Don’t Look Down: Slump in Netflix Subscribers Bucks Connected Economy’s Rise


Maybe the title for Netflix’s latest report on subscribers, on the battle for video streaming, and the striving to monetize it all,  might be “Don’t Look Down.”

Losing 200,000 subscribers — as had been seen in the first quarter — is a big loss. Losing 2 million, as might happen in this quarter?

Well, that speaks to pressures well beyond the explanation of simple “pandemic fatigue,” which would conceivably send people outside and away from their screens.

With 222 million subscribers in place, at the end of the most recent period, a 1% loss may not sound like much.

But then again, consider the fact that, as PYMNTS research on the connected economy has found, streaming is gaining popularity — particularly among the 11 countries we surveyed that account for 50% of global GDP. A majority of the population in those countries has been streaming, and consumers are 40% more engaged in activities that are not simply about transacting.

Read also: 11-Nation Study: Deeper Engagement Key to Expanding Digital Transformation 

“Our revenue growth has slowed considerably,” Netflix said in its letter detailing results. “Covid clouded the picture by significantly increasing our growth in 2020, leading us to believe that most of our slowing growth in 2021 was due to the Covid pull forward.”

Netflix noted that growth is impacted in part by factors that it cannot control, including the uptake of connected TVs (so, we note, there’s a bit of infrastructure that needs to be part of the picture).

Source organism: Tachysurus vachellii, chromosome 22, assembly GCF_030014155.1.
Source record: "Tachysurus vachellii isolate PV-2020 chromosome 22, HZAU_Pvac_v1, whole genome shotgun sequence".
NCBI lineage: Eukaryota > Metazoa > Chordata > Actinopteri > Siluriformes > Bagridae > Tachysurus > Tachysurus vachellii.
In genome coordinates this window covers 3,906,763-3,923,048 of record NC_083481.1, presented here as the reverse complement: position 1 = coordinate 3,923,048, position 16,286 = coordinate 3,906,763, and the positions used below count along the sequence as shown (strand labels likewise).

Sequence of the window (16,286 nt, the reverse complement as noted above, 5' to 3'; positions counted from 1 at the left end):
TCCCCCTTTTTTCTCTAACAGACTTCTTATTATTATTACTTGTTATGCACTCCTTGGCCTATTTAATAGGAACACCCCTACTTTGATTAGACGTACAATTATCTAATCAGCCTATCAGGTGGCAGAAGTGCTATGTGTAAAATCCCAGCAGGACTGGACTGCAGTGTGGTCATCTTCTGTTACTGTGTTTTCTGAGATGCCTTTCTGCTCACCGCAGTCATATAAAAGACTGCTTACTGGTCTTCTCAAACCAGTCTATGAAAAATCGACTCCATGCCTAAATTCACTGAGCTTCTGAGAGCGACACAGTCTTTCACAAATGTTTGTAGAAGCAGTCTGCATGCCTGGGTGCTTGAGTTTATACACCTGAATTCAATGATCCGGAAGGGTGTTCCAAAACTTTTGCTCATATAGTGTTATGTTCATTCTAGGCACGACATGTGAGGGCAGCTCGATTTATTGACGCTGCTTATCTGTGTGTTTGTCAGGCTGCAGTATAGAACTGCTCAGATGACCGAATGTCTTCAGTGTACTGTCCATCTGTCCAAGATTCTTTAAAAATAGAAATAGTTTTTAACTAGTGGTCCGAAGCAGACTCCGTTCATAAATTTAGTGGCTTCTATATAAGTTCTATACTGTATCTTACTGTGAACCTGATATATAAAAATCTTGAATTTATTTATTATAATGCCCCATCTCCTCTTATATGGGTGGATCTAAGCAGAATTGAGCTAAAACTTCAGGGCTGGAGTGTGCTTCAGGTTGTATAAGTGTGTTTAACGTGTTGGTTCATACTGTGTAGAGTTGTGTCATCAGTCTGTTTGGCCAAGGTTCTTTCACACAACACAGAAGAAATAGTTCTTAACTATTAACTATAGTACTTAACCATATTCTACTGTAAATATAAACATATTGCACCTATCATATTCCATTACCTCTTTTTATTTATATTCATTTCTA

Then there’s the sharing factor. In addition to the in-place paying households, Netflix has estimated that its platform is being shared with more than 100 million additional households (which, we add, represents an avenue that has yet to be monetized).

Looking Outside the U.S. 

The company is projecting that most of its growth will come from outside the U.S. And the opportunity might indeed be there for Netflix to replace the attrition it currently is seeing. But it depends on where you look. In the U.K., for example, households are reducing subscriptions to streaming media in the midst of mounting inflation.

Read also: Streaming Subscriptions Decline in UK as Inflation Mounts 

In the bid to monetize the platform, scale matters. On the post-earnings call discussion of results, management noted that the 100 million non-\subscribing households that watch Netflix “love the service.” But that love needs to be monetized. CEO Reed Hastings also said on the earnings discussion that content beyond TV and film represent opportunities in the future (“Exploding Kittens” — the upcoming show and game — came up). Also a possibility, as discussed on that same call: A lower priced offering that is supported by advertising.

The competitive pressures are mounting in streaming media in general, as Karen Webster noted in a recent column. In one recent example. Amazon has moved to buy MGM studios — indicating that for platforms, monetizing all manner of activities might be just an acquisition away.

Read here: Will Amazon Make Streaming Shoppable? 

Losing 200K subscribers is a far sight “different” than the 2.5 million additions the company had forecast.

Wall Street hates an earnings miss, and so investors cratered the shares, sending them down 25% after hours. In terms of headline results, the consolidated top line was up about 10% to $7.87 billion, below the Street at $7.9 billion.

The pandemic gave tailwinds to Netflix. The great reopening — and competition from deep-pocketed players like Amazon — make what comes next a bit, well, bumpier.